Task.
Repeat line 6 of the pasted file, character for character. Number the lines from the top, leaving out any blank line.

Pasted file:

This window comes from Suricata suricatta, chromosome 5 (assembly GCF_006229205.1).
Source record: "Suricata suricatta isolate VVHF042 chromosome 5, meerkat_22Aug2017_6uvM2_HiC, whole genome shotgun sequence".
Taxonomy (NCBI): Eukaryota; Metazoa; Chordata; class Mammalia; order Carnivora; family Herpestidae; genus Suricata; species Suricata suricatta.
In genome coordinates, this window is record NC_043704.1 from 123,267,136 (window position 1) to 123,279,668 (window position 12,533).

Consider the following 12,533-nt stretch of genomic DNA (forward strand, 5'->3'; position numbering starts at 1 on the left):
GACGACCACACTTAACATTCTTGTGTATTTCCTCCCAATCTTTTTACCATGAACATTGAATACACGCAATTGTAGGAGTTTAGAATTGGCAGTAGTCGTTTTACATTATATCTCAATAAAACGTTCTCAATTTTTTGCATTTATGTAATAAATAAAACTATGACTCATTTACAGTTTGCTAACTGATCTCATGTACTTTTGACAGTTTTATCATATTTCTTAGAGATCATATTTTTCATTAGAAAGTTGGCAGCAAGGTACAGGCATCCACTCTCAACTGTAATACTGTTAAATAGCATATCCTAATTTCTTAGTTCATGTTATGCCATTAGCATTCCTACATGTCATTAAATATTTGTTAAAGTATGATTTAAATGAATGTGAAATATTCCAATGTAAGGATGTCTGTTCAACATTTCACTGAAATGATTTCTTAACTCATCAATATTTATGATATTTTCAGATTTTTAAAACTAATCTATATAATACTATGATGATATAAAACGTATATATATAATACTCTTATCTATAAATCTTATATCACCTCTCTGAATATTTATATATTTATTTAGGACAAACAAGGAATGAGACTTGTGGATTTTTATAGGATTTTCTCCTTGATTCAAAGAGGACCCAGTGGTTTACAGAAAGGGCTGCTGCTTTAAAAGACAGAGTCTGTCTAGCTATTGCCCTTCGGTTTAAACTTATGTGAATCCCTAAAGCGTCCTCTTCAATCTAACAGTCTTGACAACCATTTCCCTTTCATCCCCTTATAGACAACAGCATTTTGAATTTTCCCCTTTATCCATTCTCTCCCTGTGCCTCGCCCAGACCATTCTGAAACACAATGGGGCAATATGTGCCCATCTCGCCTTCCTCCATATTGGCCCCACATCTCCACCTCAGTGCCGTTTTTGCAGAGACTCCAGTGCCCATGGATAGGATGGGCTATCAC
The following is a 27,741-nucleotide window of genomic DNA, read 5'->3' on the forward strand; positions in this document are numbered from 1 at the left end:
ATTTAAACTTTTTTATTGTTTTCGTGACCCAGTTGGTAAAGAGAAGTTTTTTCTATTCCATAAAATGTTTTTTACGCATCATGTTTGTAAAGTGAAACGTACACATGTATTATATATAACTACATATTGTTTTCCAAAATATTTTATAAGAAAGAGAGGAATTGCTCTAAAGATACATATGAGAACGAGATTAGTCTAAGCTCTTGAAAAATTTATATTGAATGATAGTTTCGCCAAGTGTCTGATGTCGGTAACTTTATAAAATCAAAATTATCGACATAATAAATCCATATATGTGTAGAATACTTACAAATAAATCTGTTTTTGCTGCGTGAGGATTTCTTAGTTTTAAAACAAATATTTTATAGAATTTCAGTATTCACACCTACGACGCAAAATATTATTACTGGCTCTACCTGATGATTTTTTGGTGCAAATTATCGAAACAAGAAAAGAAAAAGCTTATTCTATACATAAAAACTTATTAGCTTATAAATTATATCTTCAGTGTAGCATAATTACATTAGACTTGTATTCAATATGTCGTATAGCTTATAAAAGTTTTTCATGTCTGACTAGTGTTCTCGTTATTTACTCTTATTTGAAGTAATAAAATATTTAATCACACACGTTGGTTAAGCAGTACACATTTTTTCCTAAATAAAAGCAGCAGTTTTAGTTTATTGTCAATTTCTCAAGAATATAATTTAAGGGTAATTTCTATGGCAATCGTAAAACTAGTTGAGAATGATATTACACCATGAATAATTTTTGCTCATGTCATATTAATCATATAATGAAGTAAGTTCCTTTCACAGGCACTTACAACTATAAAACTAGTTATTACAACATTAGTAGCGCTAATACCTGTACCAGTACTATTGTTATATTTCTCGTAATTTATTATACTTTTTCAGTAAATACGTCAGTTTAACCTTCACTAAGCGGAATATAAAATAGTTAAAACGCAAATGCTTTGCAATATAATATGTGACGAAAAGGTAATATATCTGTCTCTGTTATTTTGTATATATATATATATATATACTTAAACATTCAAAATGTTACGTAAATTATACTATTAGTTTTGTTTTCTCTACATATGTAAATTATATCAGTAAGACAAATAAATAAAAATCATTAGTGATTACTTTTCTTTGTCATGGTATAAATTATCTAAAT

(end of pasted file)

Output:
GACGACCACACTTAACATTCTTGTGTATTTCCTCCCAATCTTTTTACCATGAACATTGAATACACGCAATTGTAGGAGTTTAGAATTGGCAGTAGTCGTTTTACATTATATCTCAATAAAACGTTCTCAATTTTTTGCATTTATGTAATAAATAAAACTATGACTCATTTACAGTTTGCTAACTGATCTCATGTACTTTTGACAGTTTTATCATATTTCTTAGAGATCATATTTTTCATTAGAAAGTTGGCAGCAAGGTACAGGCATCCACTCTCAACTGTAATACTGTTAAATAGCATATCCTAATTTCTTAGTTCATGTTATGCCATTAGCATTCCTACATGTCATTAAATATTTGTTAAAGTATGATTTAAATGAATGTGAAATATTCCAATGTAAGGATGTCTGTTCAACATTTCACTGAAATGATTTCTTAACTCATCAATATTTATGATATTTTCAGATTTTTAAAACTAATCTATATAATACTATGATGATATAAAACGTATATATATAATACTCTTATCTATAAATCTTATATCACCTCTCTGAATATTTATATATTTATTTAGGACAAACAAGGAATGAGACTTGTGGATTTTTATAGGATTTTCTCCTTGATTCAAAGAGGACCCAGTGGTTTACAGAAAGGGCTGCTGCTTTAAAAGACAGAGTCTGTCTAGCTATTGCCCTTCGGTTTAAACTTATGTGAATCCCTAAAGCGTCCTCTTCAATCTAACAGTCTTGACAACCATTTCCCTTTCATCCCCTTATAGACAACAGCATTTTGAATTTTCCCCTTTATCCATTCTCTCCCTGTGCCTCGCCCAGACCATTCTGAAACACAATGGGGCAATATGTGCCCATCTCGCCTTCCTCCATATTGGCCCCACATCTCCACCTCAGTGCCGTTTTTGCAGAGACTCCAGTGCCCATGGATAGGATGGGCTATCAC